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“If we’re going to truly transform medical care, we have to transform the training of the people in the value chain.” — David Dranove, the Walter McNerney Distinguished Professor of Health Industry Management

Healthcare Rx

Q&A: Professor David Dranove

The healthcare reform expert addresses some of the key issues facing an industry on the cusp of change

By Sara Langen

3/14/2012 - As the U.S. Supreme Court prepares to review challenges to the Affordable Care Act, the American healthcare system stands at what David Dranove calls a watershed moment.

Dranove, the Walter McNerney Distinguished Professor of Health Industry Management and director of the Center for Health Industry Market Economics, is Kellogg's resident expert on healthcare reform. After more than 25 years as a researcher, teacher and policy analyst, Dranove says he continues to be struck by "the lack of basic understanding of health economics among those who are most vocal about effecting change."

Challenging this lack of understanding has become a professional mission for Dranove. His work has received a considerable boost from the newly created Health Care Cost Institute, a nonprofit organization that will collect data from private insurance providers to fuel research. Dranove is on the governing board and chairs the scientific research committee.

Here, Dranove breaks down the key issues facing healthcare, an industry on the cusp of monumental change.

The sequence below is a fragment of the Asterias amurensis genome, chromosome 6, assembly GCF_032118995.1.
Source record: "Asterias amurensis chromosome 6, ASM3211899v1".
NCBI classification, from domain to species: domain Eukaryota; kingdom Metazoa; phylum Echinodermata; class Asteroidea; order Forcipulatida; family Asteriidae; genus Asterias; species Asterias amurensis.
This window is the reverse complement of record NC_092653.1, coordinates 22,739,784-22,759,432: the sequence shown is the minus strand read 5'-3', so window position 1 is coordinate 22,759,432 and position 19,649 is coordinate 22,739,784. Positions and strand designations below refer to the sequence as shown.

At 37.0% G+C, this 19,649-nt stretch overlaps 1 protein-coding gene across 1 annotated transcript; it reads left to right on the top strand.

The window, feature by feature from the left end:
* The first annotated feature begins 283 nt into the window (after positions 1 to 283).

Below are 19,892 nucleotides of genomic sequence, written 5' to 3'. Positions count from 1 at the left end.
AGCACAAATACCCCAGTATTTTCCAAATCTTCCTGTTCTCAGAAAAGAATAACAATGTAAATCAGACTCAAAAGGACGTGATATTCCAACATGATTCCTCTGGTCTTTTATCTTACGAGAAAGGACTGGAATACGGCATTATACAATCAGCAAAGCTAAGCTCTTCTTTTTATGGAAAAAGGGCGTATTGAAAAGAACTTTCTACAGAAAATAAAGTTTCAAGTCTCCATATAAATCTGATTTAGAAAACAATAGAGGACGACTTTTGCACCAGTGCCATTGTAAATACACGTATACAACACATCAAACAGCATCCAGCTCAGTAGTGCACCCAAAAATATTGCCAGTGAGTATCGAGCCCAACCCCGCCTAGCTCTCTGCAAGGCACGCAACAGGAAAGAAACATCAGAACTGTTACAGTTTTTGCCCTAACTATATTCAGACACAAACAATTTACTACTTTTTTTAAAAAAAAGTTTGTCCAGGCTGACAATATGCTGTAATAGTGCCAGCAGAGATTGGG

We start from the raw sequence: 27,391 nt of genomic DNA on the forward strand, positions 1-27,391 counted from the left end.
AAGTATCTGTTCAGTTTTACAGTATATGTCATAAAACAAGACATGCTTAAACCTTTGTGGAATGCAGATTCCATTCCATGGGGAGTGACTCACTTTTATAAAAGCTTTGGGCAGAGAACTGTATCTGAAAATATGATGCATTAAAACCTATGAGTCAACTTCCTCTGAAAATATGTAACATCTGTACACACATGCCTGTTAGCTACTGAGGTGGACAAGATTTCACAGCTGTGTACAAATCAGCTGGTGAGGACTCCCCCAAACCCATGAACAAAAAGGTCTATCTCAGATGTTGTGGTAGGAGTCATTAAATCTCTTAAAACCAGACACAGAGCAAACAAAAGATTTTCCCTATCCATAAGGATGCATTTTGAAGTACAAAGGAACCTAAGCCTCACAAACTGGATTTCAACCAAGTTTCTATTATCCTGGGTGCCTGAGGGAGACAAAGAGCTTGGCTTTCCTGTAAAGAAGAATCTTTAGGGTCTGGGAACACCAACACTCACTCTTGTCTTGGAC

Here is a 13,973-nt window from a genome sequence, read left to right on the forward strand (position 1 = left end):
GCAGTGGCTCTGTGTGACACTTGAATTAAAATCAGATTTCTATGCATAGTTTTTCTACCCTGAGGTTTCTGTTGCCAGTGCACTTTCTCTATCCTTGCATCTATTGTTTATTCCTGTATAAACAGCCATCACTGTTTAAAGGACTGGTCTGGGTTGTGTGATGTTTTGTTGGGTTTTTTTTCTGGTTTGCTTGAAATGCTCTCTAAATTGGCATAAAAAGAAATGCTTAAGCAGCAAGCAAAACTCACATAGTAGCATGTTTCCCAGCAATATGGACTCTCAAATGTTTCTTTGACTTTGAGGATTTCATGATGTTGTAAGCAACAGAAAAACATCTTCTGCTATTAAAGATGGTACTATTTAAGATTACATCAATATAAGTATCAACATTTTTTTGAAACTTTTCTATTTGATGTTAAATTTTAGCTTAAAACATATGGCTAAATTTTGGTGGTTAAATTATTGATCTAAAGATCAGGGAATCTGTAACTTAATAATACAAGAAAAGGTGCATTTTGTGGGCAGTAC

Q: You're not a fan of the Affordable Care Act.

A: I have mixed feelings. The idea of a health insurance exchange that will allow individuals who don't currently have health insurance to access the market is actually pretty good. What they've done in Massachusetts to try to create that kind of exchange is a good effort, and it's working. However, there are rules about how insurers have to compete in the exchange, and a lot of people don't like the government deciding exactly what insurance has to look like. Frankly, what I don't like is the notion that the federal government has chosen one solution when it would have been very easy to leave that up to the states.

Q: How can the healthcare system become more efficient and accessible?

A: First, create comprehensive, integrated electronic medical records. We also need standards for costing, and we need to do a better job of measuring the outcome to measure quality. We need to make the healthcare market look like other markets, so that managers can determine how to produce products more efficiently.

Q: How will the Health Care Cost Institute inform research on the healthcare system?

A: For decades, researchers have bemoaned the lack of comprehensive data on patients. With the Health Care Cost Institute, four major health insurance companies have agreed to make all of their claims data available for research by academics and government agencies — basically anybody who wants to use the data for something other than the profit motive. It's going to transform research in a remarkable way.

Q: Does the profit motive belong in health care?

A: This industry historically relied on nonprofits in both the provider sector and the insurance sector to make sure that people had access to care. We have seen tremendous investments in both sectors by investor-owned and private equity companies, but in the process it seems everybody in the industry has their eyes on the bottom line. I think it's worth debating whether we are really better off with all this innovation but with a mindset that believes that profits are what drive the system.

Q: What is the role of a business school in training the next generation of leaders for the healthcare industry?

A: Most people going into healthcare management were trained in schools of public health, where they're not taught business strategy or management skills. If we're going to truly transform medical care, we have to transform the training of the people in the value chain. Kellogg is one of the leading programs to promote business education as a way to prepare people to solve the problems of the health sector.

Further reading: Six ways to diminish dehumanization in medical settings